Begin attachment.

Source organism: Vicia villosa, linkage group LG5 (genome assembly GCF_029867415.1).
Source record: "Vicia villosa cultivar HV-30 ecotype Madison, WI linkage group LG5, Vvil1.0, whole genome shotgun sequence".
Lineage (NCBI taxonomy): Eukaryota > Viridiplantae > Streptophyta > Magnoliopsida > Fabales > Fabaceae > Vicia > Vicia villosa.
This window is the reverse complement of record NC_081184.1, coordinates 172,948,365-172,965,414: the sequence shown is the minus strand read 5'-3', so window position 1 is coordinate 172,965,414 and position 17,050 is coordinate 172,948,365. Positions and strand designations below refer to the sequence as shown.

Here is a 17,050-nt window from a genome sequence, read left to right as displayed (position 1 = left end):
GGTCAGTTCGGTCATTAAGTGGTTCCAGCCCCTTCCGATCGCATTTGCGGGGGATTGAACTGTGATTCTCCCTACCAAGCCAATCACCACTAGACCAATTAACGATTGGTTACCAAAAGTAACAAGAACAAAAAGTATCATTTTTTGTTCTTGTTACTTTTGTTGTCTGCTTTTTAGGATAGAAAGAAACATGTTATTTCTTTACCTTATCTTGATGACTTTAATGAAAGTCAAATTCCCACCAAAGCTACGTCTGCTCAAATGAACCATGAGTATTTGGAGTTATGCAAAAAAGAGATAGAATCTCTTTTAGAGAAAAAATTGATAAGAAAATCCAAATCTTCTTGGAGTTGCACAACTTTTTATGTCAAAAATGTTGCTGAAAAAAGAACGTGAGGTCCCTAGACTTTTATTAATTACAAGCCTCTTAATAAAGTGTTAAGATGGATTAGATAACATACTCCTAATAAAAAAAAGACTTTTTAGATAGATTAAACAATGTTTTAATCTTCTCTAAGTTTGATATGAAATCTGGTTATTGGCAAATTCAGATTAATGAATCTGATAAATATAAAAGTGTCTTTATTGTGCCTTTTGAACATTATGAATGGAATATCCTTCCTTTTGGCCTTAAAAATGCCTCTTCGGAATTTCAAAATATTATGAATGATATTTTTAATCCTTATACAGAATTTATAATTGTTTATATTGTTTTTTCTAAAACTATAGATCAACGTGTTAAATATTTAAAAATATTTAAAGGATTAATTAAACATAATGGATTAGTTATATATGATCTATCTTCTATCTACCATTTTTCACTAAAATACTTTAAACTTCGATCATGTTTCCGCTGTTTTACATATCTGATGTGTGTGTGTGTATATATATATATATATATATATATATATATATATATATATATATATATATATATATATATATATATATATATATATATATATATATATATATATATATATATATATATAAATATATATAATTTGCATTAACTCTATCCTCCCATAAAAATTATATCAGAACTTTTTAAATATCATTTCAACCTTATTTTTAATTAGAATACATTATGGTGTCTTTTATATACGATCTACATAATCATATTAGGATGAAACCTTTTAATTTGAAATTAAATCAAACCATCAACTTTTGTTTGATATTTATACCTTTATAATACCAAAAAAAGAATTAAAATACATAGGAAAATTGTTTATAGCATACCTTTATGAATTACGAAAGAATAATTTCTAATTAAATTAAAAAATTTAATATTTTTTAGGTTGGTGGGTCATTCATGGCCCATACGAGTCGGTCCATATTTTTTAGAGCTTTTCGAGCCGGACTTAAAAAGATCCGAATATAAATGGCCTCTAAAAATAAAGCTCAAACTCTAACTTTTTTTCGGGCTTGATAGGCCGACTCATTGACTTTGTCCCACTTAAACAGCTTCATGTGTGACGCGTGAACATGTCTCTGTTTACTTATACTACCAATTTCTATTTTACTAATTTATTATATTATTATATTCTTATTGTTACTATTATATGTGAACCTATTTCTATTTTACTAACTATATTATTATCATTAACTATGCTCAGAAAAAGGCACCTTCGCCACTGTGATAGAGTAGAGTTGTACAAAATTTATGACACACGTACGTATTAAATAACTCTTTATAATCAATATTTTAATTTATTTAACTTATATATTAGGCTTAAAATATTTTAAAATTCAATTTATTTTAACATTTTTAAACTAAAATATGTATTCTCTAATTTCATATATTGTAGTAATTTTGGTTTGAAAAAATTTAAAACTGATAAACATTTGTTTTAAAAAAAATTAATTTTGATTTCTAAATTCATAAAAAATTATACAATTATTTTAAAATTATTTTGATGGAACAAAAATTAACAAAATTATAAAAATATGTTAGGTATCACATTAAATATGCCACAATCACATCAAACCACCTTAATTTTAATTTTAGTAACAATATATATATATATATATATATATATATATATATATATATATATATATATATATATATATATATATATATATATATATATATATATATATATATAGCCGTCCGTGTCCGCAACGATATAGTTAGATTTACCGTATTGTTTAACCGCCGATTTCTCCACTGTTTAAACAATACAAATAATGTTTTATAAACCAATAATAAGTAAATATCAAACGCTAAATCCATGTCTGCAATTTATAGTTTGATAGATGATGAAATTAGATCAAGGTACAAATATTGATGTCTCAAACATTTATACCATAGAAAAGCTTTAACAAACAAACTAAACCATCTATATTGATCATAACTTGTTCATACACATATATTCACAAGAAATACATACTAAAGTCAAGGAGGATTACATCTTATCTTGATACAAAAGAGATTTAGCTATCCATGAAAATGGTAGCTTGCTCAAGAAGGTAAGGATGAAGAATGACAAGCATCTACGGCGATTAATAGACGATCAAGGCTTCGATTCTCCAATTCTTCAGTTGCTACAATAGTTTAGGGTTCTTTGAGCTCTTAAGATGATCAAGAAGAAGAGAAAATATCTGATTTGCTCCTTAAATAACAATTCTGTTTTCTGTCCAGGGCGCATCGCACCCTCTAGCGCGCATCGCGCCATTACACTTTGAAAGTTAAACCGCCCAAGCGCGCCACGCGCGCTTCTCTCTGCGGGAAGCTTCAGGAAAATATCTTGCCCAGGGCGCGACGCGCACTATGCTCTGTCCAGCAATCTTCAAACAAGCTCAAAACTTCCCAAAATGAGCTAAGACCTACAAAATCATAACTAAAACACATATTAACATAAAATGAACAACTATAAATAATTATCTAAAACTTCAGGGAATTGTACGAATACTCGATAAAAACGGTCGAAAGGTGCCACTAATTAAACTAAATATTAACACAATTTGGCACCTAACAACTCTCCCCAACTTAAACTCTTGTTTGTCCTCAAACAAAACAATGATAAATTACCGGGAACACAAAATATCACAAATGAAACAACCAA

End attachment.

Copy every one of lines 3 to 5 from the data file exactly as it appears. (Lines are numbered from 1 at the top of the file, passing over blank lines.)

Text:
Lineage (NCBI taxonomy): Eukaryota > Viridiplantae > Streptophyta > Magnoliopsida > Fabales > Fabaceae > Vicia > Vicia villosa.
This window is the reverse complement of record NC_081184.1, coordinates 172,948,365-172,965,414: the sequence shown is the minus strand read 5'-3', so window position 1 is coordinate 172,965,414 and position 17,050 is coordinate 172,948,365. Positions and strand designations below refer to the sequence as shown.

Here is a 17,050-nt window from a genome sequence, read left to right as displayed (position 1 = left end):